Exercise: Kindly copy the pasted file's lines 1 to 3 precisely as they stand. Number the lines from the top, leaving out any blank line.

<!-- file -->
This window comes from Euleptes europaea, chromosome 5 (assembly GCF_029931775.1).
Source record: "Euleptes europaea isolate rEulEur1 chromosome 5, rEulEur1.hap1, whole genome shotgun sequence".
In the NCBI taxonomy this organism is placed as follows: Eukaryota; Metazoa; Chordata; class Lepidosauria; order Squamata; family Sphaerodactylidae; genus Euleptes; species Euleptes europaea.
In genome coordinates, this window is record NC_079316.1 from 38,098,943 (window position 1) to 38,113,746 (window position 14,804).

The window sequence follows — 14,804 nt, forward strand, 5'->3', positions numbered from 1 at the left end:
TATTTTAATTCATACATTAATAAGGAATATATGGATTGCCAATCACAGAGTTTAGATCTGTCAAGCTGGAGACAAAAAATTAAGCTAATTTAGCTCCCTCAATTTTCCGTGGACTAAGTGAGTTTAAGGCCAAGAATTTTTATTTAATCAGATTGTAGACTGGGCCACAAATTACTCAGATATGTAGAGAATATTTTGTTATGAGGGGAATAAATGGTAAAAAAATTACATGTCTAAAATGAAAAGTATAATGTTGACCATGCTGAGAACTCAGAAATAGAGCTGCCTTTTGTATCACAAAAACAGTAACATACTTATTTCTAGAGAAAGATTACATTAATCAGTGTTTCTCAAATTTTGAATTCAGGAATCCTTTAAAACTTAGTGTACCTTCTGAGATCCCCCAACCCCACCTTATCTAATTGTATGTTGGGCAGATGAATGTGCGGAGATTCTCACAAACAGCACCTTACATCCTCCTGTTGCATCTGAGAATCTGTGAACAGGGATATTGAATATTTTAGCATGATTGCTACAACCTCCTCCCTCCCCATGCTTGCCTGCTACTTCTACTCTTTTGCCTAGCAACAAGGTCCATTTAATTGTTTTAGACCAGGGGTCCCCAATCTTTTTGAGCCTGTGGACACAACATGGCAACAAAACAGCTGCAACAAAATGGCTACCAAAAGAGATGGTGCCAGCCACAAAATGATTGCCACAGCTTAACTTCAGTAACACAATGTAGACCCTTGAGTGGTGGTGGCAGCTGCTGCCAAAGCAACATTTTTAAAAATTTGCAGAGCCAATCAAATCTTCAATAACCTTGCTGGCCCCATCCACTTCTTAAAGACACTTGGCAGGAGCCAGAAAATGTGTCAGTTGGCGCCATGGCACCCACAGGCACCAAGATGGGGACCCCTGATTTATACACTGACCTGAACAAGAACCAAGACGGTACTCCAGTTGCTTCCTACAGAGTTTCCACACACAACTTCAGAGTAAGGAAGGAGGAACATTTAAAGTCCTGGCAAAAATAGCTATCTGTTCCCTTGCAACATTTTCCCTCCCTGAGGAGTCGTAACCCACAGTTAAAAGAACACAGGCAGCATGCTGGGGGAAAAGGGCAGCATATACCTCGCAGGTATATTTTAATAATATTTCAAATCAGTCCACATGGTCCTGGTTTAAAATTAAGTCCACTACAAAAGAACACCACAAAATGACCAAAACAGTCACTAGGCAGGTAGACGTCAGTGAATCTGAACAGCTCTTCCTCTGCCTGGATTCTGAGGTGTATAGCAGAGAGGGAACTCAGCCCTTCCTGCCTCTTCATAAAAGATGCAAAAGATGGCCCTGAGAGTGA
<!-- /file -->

This window comes from Euleptes europaea, chromosome 5 (assembly GCF_029931775.1).
Source record: "Euleptes europaea isolate rEulEur1 chromosome 5, rEulEur1.hap1, whole genome shotgun sequence".
In the NCBI taxonomy this organism is placed as follows: Eukaryota; Metazoa; Chordata; class Lepidosauria; order Squamata; family Sphaerodactylidae; genus Euleptes; species Euleptes europaea.